The woman behind #balancetonporc, France’s equivalent to the #MeToo movement, has appeared in court on charges of slandering the media executive she accused of making lewd remarks to her.
Sandra Muller, a French journalist based in the US, is being sued for defamation by Eric Brion, a French TV executive, over a Twitter post from 2017 that accuses him of humiliating her with vulgar comments.
In her tweet, she explains how Brion had humiliated her by saying “You have big breasts. You are my type of woman. I will make you orgasm all night”
Both Muller and Brion were present in Paris on Wednesday to attend the hearing.
On her Twitter feed, Muller received many words of encouragement from her followers many who participated in her call in October 2017 to shame the men who have committed harassment and assault.
She coined the hashtag #balancetonporc (expose your pig), in an effort to echo the movement in parallel in the US of #MeToo that began in response to mounting allegations against movie producer Harvey Weinstein.
After her post on Brion, there was an outpour of other French women who shared their personal tales of harassment and assault in an effort to highlight the culture in France of permissiveness towards such unwanted and uncomfortable advances.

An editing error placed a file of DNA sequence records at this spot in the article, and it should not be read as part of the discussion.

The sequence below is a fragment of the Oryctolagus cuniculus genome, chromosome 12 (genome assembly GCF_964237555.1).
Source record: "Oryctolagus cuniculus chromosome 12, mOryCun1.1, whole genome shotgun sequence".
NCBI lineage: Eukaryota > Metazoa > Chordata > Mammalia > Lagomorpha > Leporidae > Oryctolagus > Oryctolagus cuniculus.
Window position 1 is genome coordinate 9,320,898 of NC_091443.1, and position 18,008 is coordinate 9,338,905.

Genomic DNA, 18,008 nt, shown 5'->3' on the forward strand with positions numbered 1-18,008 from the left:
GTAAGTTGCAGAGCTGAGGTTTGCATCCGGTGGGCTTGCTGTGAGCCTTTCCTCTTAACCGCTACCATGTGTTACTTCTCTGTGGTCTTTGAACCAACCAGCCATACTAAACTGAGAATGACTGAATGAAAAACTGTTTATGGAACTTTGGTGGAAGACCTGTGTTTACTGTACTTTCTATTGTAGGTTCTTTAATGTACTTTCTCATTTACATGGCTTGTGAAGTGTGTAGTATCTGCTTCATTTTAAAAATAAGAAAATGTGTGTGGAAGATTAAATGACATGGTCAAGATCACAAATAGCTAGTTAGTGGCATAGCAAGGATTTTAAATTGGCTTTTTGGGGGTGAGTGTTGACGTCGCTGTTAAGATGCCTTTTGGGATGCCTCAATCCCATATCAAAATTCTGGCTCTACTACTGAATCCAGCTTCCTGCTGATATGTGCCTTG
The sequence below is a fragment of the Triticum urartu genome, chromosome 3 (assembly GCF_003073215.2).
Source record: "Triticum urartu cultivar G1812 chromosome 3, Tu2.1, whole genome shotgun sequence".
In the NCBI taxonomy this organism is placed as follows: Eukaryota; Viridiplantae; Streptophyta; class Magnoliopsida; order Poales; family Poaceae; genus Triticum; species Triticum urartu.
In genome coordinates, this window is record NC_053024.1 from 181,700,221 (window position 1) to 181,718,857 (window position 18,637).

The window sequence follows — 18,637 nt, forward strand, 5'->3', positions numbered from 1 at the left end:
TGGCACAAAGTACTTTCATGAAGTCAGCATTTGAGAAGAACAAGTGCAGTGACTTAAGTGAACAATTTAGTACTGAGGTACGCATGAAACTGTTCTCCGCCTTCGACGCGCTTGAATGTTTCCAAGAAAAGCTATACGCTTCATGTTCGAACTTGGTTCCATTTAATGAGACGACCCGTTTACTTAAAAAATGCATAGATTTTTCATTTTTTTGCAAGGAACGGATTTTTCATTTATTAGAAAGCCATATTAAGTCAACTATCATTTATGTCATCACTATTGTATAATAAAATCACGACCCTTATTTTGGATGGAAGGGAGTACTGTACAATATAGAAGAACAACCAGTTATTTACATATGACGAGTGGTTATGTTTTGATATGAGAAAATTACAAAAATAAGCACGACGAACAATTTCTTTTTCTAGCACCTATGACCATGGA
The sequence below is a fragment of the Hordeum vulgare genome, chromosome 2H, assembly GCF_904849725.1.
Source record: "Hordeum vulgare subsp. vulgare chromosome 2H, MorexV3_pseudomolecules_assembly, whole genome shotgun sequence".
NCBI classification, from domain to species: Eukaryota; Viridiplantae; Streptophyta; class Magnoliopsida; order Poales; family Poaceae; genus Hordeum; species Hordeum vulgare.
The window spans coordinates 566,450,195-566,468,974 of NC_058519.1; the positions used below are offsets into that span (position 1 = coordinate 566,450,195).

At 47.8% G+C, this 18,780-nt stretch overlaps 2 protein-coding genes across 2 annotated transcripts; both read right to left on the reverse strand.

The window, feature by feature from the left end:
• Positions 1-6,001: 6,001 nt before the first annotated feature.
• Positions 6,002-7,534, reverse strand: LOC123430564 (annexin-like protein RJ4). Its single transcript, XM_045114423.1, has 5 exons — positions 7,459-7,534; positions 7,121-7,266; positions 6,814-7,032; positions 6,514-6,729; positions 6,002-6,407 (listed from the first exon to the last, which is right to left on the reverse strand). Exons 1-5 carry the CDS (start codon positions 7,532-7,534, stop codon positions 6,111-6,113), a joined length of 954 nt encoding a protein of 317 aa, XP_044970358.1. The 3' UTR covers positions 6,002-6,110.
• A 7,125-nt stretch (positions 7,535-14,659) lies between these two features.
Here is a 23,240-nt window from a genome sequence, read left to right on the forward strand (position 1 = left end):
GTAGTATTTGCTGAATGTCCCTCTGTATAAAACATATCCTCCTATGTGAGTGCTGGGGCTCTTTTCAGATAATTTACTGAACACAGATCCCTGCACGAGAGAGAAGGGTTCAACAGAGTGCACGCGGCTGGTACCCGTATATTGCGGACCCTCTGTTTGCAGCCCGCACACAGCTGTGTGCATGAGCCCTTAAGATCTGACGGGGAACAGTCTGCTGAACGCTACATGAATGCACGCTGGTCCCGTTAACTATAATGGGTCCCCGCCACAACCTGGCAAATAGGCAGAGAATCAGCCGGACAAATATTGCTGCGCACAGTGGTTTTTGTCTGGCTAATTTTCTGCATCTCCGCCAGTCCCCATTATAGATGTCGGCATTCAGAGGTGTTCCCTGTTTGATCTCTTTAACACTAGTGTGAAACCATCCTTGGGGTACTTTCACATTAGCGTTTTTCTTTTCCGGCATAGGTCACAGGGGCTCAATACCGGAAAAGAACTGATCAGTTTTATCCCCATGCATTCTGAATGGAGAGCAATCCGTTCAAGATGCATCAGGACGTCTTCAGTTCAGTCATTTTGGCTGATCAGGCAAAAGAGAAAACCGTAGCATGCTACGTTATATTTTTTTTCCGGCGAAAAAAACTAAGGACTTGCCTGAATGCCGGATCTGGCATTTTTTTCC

Although Brion had initially apologised for his remarks, he decided to launch legal action against her.
He is asking for €50,000 in damages and €15,000 in legal fees and that the tweet that includes his name be deleted.
The legal team of the former head of TV channel Equidia argues that while Brion does not dispute having flirted with Muller, her comment portrays him as a sexual predator and ruined his career.
“He has never admitted to harassing anyone. He said that one evening he tried to flirt with Sandra Muller as he liked her,” Brion’s lawyer Marie Burguburu told the court. “This is his right to flirt,” she added.
In a column written by Brion in Le Monde newspaper in 2017, he admitted making “inappropriate remarks to Sandra Muller” at a cocktail party.
I actually made inappropriate remarks to Sandra Muller, at a boozy cocktail party very late in the evening, but only once. She pleased me. I told her so, quite directly. And just one time, I want to stress. I certainly do not want to excuse myself for my bad taste at that time. I repeat my apologies here.
But Muller spoke in the court saying she wants things to change so that “sexist insults, whatever they are, are finally taken seriously”.